The facilities management market has exhibited good levels of growth for much of the last twenty years, influenced by organisational desires to control non-core operational efficiencies and costs, and a trend within the private sector for companies to refocus their business in order to concentrate on core competencies. In 2014, the market for outsourcing bundled and Total Facilities Management services was valued at almost £19.5 billion.
The deterioration in the UK economy from mid to late 2008
had a negative impact on the development of the overall FM market. Previously
the Labour Government’s policy to stimulate economic growth through public
sector spending had supported the FM market, though the Coalition’s focus on
reducing the deficit removed this stimulant. This market has now returned to
more positive growth and is expected to continue to show annual growth,
reaching a forecast £23.2 billion by 2018.
The market is considered to be relatively mature across a
wide range of sectors. However, there are also newer forms of service which are
far from mature – such as energy management, compliance services and workspace
management – which, if approached professionally, will broaden the industry’s
scope and client base.
The economic downturn has heightened price competition in
the market with end-users seeking better value for money. This has had a
negative impact on contract prices and has resulted in lower market values and
tighter margins. In addition the climate has led to clients seeking shorter
contract lengths and more flexible terms.
The development of the facilities management market has
been positively influenced by the trend to outsource an increasing array of
services, with a gradual shift towards ‘bundled service’ and TFM contracts, adding
to contract values. The corporate market represents the largest end use sector,
accounting for more than 50% of the market, with central and local government
accounting for around a quarter. Healthcare and education had been the most
rapidly growing sector in recent years and now represent 18% of the market,
though the growth of this sector has now slowed sharply.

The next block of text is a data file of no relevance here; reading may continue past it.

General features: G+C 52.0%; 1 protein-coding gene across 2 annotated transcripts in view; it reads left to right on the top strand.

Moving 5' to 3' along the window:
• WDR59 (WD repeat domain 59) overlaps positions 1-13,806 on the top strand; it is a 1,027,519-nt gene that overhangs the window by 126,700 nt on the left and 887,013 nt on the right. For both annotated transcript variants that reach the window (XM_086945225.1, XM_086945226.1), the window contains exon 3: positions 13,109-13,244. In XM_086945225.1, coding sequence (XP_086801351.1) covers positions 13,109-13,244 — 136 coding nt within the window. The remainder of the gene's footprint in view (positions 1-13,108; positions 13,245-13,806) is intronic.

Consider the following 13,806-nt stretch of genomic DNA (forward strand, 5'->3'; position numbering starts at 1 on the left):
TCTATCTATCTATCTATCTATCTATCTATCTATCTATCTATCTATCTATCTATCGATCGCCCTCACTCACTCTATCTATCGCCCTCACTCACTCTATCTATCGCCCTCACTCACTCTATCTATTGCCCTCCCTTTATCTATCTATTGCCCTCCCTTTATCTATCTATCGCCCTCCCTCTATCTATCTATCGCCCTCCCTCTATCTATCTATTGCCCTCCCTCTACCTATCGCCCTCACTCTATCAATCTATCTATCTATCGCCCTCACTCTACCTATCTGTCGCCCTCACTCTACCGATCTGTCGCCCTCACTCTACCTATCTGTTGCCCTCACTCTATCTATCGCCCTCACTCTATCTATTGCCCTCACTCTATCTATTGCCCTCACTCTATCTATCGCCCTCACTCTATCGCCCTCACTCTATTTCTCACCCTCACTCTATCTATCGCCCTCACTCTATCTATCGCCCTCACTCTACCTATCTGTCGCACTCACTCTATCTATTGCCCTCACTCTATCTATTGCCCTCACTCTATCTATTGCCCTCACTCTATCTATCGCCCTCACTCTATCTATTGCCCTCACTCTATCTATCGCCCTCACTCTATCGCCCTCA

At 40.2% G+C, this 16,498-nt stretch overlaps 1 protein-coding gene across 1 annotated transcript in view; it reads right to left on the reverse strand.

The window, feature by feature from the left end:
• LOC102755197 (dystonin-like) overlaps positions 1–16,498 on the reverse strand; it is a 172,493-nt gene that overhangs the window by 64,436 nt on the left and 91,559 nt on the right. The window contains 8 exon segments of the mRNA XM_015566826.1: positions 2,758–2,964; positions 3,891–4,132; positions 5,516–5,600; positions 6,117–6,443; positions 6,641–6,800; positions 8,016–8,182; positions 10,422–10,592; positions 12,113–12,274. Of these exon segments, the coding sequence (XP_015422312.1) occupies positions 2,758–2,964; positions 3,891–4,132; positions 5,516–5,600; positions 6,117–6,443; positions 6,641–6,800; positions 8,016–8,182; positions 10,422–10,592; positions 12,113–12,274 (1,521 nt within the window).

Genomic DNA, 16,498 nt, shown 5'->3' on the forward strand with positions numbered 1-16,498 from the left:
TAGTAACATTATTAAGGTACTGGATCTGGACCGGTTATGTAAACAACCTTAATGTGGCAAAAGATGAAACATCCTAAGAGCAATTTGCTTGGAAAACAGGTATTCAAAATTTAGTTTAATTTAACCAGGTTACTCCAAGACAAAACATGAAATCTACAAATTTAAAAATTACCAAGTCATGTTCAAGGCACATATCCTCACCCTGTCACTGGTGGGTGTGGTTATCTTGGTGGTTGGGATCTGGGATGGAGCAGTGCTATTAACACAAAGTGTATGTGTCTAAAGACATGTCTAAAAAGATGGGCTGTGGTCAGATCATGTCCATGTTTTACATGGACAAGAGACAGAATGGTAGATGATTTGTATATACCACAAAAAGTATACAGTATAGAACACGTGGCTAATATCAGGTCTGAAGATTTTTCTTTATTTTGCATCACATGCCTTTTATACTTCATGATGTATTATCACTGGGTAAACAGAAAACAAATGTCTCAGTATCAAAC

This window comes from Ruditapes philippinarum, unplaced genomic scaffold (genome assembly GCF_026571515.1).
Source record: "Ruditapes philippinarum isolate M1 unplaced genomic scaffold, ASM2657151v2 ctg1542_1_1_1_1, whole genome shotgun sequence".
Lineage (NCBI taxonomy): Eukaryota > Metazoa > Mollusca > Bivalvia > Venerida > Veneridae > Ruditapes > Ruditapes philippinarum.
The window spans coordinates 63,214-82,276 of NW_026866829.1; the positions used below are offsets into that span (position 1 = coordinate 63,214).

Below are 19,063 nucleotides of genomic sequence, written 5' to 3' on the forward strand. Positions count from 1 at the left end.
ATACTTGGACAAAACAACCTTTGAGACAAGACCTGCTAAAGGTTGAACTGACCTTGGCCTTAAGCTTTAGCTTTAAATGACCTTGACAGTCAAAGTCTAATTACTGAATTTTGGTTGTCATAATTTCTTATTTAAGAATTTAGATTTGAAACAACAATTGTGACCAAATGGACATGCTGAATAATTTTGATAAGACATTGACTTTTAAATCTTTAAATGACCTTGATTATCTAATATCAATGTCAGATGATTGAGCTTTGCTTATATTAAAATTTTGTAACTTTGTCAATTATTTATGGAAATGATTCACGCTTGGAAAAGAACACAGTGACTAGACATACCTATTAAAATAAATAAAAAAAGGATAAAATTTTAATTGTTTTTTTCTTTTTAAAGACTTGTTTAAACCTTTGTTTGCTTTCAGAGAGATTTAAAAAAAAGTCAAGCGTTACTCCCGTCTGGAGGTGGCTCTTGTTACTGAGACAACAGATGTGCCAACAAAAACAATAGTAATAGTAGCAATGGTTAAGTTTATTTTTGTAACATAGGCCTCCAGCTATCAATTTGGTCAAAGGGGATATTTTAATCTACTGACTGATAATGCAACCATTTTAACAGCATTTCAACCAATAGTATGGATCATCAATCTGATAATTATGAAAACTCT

“The impact of public sector spending cuts is
not clear at the moment. The Government estates will undoubtedly shrink but our
forecasts assume that outsourcing will be viewed as a means of saving costs -
more so than an expenditure element to be cut”, said Keith Taylor,
Director of AMA Research. “In addition
some government cuts in the education sector for example have not led to
construction output reductions, as Universities and Academy schools for example
appear to have been successful in drawing in private sector investment.”
The key to advancement will be
maintaining a high standard of service in core activities whilst adding value
by offering enhancements and differentiated services. A key area of
opportunity in the public sector is likely to arise within local authorities.
This sector retains potential for an increase in the level of outsourcing,
which may provide an opportunity to meet cost savings required.
The overall FM market will also continue to benefit from
the shift away from single service contracts towards bundled service and total
facilities management packages. The trend for private and public sector clients
to outsource an increasing number of services, as well as to reduce procurement
costs through seeking ‘one-stop-shop’ solutions is expected to continue, adding
to contract values and favouring larger facilities management providers which
can supply the full range of services required.
Management Outsourcing Market Report – UK 2014-2018 Analysis’ report is
published by AMA Research, a leading provider of market research and
consultancy services within the construction and home improvement markets. The
report is available now and can be ordered online at www.amaresearch.co.uk or by calling 01242 235724.